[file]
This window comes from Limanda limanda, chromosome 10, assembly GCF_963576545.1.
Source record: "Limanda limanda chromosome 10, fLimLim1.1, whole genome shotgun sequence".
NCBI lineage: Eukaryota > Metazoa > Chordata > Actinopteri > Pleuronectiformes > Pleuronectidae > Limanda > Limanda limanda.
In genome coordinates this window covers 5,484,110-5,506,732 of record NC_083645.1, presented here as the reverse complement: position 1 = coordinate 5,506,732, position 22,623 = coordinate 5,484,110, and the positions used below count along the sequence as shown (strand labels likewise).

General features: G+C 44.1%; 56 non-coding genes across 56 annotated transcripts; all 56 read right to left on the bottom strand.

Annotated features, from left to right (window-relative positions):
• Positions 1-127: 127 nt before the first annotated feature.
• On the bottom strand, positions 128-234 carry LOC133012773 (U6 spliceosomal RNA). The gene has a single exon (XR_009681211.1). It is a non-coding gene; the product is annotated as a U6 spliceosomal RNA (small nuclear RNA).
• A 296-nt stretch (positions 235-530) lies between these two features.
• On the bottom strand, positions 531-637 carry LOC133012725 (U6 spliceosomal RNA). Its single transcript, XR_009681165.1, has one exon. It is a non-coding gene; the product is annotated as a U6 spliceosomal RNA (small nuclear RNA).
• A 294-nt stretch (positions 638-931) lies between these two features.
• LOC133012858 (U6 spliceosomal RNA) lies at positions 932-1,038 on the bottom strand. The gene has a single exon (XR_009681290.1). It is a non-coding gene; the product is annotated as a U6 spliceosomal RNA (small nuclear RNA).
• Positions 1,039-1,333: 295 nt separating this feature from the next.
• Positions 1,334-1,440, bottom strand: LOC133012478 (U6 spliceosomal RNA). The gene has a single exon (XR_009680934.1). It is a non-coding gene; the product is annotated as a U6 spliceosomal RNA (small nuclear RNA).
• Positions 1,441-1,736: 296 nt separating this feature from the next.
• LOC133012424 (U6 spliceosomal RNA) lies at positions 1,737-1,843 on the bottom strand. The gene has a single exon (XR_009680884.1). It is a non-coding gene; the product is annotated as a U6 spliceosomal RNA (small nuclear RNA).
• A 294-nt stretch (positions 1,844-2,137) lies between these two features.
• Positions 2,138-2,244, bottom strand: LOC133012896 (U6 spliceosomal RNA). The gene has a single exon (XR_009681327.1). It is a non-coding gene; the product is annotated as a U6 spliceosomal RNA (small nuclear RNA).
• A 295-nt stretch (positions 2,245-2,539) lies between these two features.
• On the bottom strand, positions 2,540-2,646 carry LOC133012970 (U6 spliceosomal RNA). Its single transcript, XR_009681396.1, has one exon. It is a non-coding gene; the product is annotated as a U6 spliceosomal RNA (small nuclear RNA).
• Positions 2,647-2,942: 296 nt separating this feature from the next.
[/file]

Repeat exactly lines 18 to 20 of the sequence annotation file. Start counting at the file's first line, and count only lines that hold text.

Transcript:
• Positions 2,138-2,244, bottom strand: LOC133012896 (U6 spliceosomal RNA). The gene has a single exon (XR_009681327.1). It is a non-coding gene; the product is annotated as a U6 spliceosomal RNA (small nuclear RNA).
• A 295-nt stretch (positions 2,245-2,539) lies between these two features.
• On the bottom strand, positions 2,540-2,646 carry LOC133012970 (U6 spliceosomal RNA). Its single transcript, XR_009681396.1, has one exon. It is a non-coding gene; the product is annotated as a U6 spliceosomal RNA (small nuclear RNA).